what I want estranged parents to know

Understanding Estrangement: A Message to Parents from Their Adult Children

January 24, 2024

I have heard thousands of stories of estrangement. This is what I want parents to know.

Dear estranged parent,

Thousands of adult children have shared their stories of estrangement with me, and I believe there are some common threads running through each. This article aims to help you better understand your adult child's feelings and thoughts during this challenging time.

1. Your adult child likely struggled while making this decision.

Choosing estrangement is never easy. In my experience, most adult children have given this decision much thought and careful consideration, and it is never taken lightly.

2. Your adult child probably took a long time to make this decision.

Although it may seem sudden, estrangement is rarely an overnight decision. If you listen to your child, you may discover that the rift has been deepening over time. Understanding this can help you see the situation from their perspective.

3. They want you to listen to the child part of them.

While they are physically adults, their feelings may be rooted in their childhood experiences. It's essential to listen and acknowledge these feelings, as they often play a significant role in the estrangement.

4. The way you remember things may not be exactly how they remember it. It’s not helpful to get caught up in these details.

Memories can be subjective and vary depending on the person's age, developmental stage, and experiences at the time. Accepting that your memories may differ from your child's is an important step toward understanding and reconciliation.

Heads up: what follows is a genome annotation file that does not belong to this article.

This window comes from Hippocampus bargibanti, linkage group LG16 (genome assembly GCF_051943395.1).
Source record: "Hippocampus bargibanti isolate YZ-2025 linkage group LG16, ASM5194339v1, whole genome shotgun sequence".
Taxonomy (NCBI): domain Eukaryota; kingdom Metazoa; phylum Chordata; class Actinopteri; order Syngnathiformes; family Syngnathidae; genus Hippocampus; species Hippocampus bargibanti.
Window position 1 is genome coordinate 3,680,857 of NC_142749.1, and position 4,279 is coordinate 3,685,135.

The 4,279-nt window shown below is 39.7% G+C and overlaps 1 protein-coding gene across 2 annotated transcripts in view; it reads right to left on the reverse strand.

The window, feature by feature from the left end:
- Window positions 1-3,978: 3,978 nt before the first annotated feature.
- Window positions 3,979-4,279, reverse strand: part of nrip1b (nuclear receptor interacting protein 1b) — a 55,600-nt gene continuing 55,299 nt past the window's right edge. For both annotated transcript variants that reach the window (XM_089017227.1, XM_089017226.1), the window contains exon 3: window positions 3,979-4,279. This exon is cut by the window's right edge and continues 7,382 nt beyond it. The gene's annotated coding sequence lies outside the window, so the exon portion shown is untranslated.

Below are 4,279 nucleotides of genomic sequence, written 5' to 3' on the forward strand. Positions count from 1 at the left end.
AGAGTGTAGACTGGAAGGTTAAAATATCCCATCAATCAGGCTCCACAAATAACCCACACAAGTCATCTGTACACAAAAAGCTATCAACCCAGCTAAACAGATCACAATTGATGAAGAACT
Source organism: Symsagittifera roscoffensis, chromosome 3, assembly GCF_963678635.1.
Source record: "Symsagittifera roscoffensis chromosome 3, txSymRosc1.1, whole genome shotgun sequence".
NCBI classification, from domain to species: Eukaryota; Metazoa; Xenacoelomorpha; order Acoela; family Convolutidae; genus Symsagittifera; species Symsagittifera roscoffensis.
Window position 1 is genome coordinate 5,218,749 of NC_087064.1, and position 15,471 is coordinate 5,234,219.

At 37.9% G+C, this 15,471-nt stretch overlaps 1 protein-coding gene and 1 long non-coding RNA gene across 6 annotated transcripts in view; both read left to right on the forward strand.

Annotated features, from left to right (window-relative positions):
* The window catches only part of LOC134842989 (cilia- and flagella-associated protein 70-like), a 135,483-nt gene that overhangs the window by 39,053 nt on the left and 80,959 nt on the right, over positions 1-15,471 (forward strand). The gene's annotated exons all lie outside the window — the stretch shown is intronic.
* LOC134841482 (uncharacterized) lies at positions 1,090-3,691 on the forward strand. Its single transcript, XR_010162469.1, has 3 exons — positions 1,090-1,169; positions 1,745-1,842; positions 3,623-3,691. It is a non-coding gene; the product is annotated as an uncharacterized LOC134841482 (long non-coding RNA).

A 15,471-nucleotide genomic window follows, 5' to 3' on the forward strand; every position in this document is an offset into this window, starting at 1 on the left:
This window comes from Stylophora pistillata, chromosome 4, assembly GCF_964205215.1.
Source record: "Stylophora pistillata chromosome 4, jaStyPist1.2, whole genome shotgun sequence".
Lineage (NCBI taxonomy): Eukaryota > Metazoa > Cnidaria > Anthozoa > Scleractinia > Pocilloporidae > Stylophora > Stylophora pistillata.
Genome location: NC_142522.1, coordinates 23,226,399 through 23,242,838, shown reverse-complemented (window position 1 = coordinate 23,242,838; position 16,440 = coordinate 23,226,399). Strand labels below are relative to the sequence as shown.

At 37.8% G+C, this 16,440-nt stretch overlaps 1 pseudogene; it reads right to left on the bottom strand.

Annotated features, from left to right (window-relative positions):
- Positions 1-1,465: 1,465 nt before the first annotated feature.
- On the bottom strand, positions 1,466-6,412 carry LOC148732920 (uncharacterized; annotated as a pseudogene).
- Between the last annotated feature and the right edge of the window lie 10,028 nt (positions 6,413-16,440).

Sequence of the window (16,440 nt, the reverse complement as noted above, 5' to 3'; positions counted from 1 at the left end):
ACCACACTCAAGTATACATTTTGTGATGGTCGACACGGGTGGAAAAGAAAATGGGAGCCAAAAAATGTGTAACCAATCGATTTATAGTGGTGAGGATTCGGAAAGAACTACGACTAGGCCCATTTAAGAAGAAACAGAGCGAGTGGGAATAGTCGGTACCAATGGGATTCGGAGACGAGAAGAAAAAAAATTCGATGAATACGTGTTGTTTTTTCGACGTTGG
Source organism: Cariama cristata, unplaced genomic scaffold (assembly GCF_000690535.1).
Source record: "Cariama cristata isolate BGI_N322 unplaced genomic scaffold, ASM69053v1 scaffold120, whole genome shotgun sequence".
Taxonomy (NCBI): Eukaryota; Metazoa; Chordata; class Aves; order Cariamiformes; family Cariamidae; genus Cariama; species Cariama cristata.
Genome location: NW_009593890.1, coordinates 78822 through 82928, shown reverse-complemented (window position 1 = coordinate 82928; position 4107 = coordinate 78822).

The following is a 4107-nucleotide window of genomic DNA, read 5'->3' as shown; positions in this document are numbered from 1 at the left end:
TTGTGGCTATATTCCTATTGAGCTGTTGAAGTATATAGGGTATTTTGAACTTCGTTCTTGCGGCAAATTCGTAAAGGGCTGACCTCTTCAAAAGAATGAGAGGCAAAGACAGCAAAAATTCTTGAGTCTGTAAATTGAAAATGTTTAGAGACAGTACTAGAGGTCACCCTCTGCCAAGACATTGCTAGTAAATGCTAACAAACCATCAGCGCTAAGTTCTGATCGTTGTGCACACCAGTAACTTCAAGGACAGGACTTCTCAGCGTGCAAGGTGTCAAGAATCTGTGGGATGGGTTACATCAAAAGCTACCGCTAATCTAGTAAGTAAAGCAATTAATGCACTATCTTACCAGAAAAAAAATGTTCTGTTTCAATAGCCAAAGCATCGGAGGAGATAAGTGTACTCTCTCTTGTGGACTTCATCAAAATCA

5. This is painful for them.

Estrangement is not an easy path, and it often involves a lot of pain. While it may seem like they hold all the power, remember that this decision was likely painful for them, too.

6. Your adult child wants the best for you.

Many adult children wish for their parents to lead healthier lives, free from harmful substances or past traumas. Understand that they often make decisions with your well-being in mind.

7. This can likely be fixed.

Most adult children express a desire for sincere apologies and changed behavior. Strategies for reconciliation differ for every family, but the potential for healing is usually present.

8. Your adult child has a mind of their own and can usually make their own decisions.

It's crucial to respect your child's autonomy and trust in their ability to make decisions. Their choices may not align with your expectations, but understanding and accepting them as they are now can help bridge the gap.

9. You cannot force them to be the adult child you wish they were.

Attempting to control aspects of their life like their career, partner, identity, or beliefs can do more harm than good. Embrace who they are today and try to connect with them on that level.

10. If your child is struggling with mental health or substance use, their estrangement may be a consequence of this issue.

These challenges are painful for both them and you. During these times, being a reliable and understanding figure can make a significant difference. Establishing boundaries with love and maintaining a safe relationship within your limits can help them feel supported.

11. Your adult child doesn’t want it to be this way.

One sentiment I've heard repeatedly is, "I wish it was different. This is my only option." Understand that estrangement is often a last resort, a painful decision made in search of healing.

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